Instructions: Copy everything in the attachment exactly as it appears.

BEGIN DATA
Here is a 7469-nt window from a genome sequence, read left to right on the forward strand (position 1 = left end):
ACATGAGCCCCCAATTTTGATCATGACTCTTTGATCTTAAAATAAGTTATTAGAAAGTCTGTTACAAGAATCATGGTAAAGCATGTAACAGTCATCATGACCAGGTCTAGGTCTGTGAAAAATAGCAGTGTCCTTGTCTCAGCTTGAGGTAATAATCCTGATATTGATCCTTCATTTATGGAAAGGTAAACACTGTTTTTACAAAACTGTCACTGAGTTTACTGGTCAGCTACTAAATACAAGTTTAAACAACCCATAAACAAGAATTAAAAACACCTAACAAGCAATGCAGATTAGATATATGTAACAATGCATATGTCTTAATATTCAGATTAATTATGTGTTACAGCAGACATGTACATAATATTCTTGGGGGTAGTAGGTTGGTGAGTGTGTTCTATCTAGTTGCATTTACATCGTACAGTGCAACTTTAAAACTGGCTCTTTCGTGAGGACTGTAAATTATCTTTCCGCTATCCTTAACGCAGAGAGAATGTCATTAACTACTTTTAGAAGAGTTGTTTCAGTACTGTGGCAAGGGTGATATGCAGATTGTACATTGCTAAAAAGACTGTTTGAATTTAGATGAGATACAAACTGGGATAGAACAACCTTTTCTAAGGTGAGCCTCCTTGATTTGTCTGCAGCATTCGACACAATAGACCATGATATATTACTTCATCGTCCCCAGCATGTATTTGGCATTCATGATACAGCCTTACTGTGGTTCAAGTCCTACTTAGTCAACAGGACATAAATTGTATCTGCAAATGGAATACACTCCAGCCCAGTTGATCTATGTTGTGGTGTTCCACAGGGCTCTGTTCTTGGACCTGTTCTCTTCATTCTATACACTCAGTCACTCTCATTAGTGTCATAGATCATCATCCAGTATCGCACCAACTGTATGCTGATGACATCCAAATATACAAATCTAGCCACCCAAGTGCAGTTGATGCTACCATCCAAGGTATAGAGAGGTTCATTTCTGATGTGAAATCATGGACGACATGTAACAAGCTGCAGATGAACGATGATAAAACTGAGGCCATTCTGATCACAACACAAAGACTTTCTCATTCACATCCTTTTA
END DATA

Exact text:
Here is a 7469-nt window from a genome sequence, read left to right on the forward strand (position 1 = left end):
ACATGAGCCCCCAATTTTGATCATGACTCTTTGATCTTAAAATAAGTTATTAGAAAGTCTGTTACAAGAATCATGGTAAAGCATGTAACAGTCATCATGACCAGGTCTAGGTCTGTGAAAAATAGCAGTGTCCTTGTCTCAGCTTGAGGTAATAATCCTGATATTGATCCTTCATTTATGGAAAGGTAAACACTGTTTTTACAAAACTGTCACTGAGTTTACTGGTCAGCTACTAAATACAAGTTTAAACAACCCATAAACAAGAATTAAAAACACCTAACAAGCAATGCAGATTAGATATATGTAACAATGCATATGTCTTAATATTCAGATTAATTATGTGTTACAGCAGACATGTACATAATATTCTTGGGGGTAGTAGGTTGGTGAGTGTGTTCTATCTAGTTGCATTTACATCGTACAGTGCAACTTTAAAACTGGCTCTTTCGTGAGGACTGTAAATTATCTTTCCGCTATCCTTAACGCAGAGAGAATGTCATTAACTACTTTTAGAAGAGTTGTTTCAGTACTGTGGCAAGGGTGATATGCAGATTGTACATTGCTAAAAAGACTGTTTGAATTTAGATGAGATACAAACTGGGATAGAACAACCTTTTCTAAGGTGAGCCTCCTTGATTTGTCTGCAGCATTCGACACAATAGACCATGATATATTACTTCATCGTCCCCAGCATGTATTTGGCATTCATGATACAGCCTTACTGTGGTTCAAGTCCTACTTAGTCAACAGGACATAAATTGTATCTGCAAATGGAATACACTCCAGCCCAGTTGATCTATGTTGTGGTGTTCCACAGGGCTCTGTTCTTGGACCTGTTCTCTTCATTCTATACACTCAGTCACTCTCATTAGTGTCATAGATCATCATCCAGTATCGCACCAACTGTATGCTGATGACATCCAAATATACAAATCTAGCCACCCAAGTGCAGTTGATGCTACCATCCAAGGTATAGAGAGGTTCATTTCTGATGTGAAATCATGGACGACATGTAACAAGCTGCAGATGAACGATGATAAAACTGAGGCCATTCTGATCACAACACAAAGACTTTCTCATTCACATCCTTTTA